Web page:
Run to be Born is not something that will pull you in at the first listen or possibly even the second. It's definitely not a record that will impress on any technical level. What this album does achieve though is it proves that people can still make a good old fashion rock album. In the times where everybody and their mother wants to make it big doing garage rock revival, this is kind of a breath of fresh air as you know it's an honest attempt to produce what is some good music with some friends and electric guitar. For those who have listened to everything Walter Schreifels has done, then you'll probably easily fall in love with this, as it's some of his finest work since Quicksand disbanded. For those who haven't, well, it's a good simple rock album and if given a couple listens is sure to appeal on some level.


"What's Your New Thing?" - Walking Concert Kinda chunky, kinda poppy, and kinda edgy, just the way a good two-and-a-half-minute song should be. Walking Concert's founder, Walter Schreifels, has a long indie-rock history behind him by now, having started the bands Gorilla Biscuits, Quicksand, and Rival Schools before launching Walking Concert. Um, don't worry, I never heard of them before either, as I have never been musically drawn to the so-called "hard core" side of alternative rock. But apparently Schreifels was well-regarded in those circles, and something of a wunderkind, as he was but 16 when Gorilla Biscuits launched; the guy's still in his early 30s at this point. His background, in any case, brings an undeniable energy-burst to this likable little song, which displays an affectionate awareness of some of rock'n'roll's best pop, both older (early Who and Kinks and even David Bowie) and newer (the Replacements, Guided By Voices). "What's Your New Thing?" is found on the band's debut CD, Run To Be Born, released earlier this month on Some Records; the MP3 is on the label's web site. Thanks to 3hive for the head's up on this one.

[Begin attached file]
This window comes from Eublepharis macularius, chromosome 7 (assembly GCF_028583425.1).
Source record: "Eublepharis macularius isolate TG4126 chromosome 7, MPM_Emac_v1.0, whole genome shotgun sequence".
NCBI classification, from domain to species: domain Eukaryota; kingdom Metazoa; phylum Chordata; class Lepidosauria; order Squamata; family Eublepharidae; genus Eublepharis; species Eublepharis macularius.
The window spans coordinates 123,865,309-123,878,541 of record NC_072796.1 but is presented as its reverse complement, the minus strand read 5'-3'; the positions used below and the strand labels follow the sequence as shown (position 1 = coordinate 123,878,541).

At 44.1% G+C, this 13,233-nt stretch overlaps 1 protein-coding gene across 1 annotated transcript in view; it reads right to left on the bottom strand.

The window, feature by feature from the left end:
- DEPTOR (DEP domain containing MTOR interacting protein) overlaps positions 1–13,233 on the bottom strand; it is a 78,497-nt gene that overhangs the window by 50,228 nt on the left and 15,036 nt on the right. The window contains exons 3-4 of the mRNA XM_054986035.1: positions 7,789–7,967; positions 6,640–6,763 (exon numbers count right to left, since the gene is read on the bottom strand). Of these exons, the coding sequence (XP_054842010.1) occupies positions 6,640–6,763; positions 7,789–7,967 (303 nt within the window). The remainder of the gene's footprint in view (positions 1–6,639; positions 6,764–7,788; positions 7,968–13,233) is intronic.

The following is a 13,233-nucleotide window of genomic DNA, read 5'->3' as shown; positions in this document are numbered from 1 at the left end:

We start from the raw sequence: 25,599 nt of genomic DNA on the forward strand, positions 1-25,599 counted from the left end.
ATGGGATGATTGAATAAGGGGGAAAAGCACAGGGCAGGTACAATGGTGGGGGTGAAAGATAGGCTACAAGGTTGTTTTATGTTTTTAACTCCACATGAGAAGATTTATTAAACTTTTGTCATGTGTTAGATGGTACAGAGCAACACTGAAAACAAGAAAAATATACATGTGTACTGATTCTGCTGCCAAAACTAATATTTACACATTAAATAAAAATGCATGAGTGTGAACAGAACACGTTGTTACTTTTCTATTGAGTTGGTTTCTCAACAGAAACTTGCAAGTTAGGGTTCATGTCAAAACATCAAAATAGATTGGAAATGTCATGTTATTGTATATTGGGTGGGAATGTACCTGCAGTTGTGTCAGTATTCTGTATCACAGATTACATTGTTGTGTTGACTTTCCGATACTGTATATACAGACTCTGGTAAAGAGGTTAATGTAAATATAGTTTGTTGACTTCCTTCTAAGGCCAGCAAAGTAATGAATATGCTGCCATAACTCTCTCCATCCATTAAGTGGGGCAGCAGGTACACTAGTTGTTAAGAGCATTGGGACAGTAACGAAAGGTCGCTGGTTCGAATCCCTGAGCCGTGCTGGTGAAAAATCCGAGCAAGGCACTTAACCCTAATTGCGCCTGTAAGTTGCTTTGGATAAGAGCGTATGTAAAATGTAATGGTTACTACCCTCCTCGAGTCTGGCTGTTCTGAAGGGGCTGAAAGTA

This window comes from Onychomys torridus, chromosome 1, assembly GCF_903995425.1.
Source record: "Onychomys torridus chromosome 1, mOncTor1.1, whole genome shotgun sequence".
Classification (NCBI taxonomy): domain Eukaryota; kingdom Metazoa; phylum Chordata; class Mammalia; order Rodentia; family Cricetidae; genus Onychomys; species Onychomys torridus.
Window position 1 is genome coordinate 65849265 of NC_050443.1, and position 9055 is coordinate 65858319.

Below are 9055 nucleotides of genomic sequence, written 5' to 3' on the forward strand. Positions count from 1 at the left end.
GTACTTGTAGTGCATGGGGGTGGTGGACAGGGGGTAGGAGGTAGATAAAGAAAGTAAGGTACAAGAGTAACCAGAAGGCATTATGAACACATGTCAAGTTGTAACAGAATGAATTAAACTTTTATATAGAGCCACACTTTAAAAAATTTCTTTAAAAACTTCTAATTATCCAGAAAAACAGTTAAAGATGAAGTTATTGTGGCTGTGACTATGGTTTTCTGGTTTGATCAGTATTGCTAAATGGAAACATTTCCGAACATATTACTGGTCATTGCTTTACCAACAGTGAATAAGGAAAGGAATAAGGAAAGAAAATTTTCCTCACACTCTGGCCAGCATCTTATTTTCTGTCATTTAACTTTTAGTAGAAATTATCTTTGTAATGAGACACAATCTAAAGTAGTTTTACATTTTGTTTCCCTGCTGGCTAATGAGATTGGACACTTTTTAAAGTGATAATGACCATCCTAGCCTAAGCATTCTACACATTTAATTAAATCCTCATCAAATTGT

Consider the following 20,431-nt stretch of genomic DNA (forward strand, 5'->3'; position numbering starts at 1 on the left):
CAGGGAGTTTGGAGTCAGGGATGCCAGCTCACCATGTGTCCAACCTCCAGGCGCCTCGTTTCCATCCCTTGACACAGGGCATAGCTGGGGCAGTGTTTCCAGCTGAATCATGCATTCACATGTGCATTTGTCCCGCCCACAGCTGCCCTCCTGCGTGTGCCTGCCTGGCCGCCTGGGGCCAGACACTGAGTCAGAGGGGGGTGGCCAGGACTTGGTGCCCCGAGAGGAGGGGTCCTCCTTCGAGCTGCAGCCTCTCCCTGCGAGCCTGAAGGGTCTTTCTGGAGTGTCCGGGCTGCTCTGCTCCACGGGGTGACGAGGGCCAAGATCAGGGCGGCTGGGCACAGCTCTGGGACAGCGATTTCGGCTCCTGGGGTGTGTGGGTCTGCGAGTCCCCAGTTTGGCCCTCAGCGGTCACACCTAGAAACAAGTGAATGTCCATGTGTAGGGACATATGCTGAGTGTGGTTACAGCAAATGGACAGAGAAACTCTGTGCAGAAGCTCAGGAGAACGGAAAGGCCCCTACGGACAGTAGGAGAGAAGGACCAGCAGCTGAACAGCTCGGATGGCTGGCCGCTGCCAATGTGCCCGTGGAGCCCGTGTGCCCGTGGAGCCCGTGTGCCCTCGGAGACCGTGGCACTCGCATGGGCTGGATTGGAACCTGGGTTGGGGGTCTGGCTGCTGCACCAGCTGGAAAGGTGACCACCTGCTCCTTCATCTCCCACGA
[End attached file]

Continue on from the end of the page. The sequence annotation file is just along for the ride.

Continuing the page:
I've always enjoyed Walter Schreifels and the impressive list of powerful and influential punk and post punk bands he has fronted over the years — Gorilla Biscuits, Quicksand and Rival Schools — and now with his new stripped-down, throwback (way back!) offering, I must admit, I love him… well, his music to be more precise and less stalkerish. Like Cheney loves oil and Madonna loves attention, I am completely enamored with this vibrant and completely unexpected album.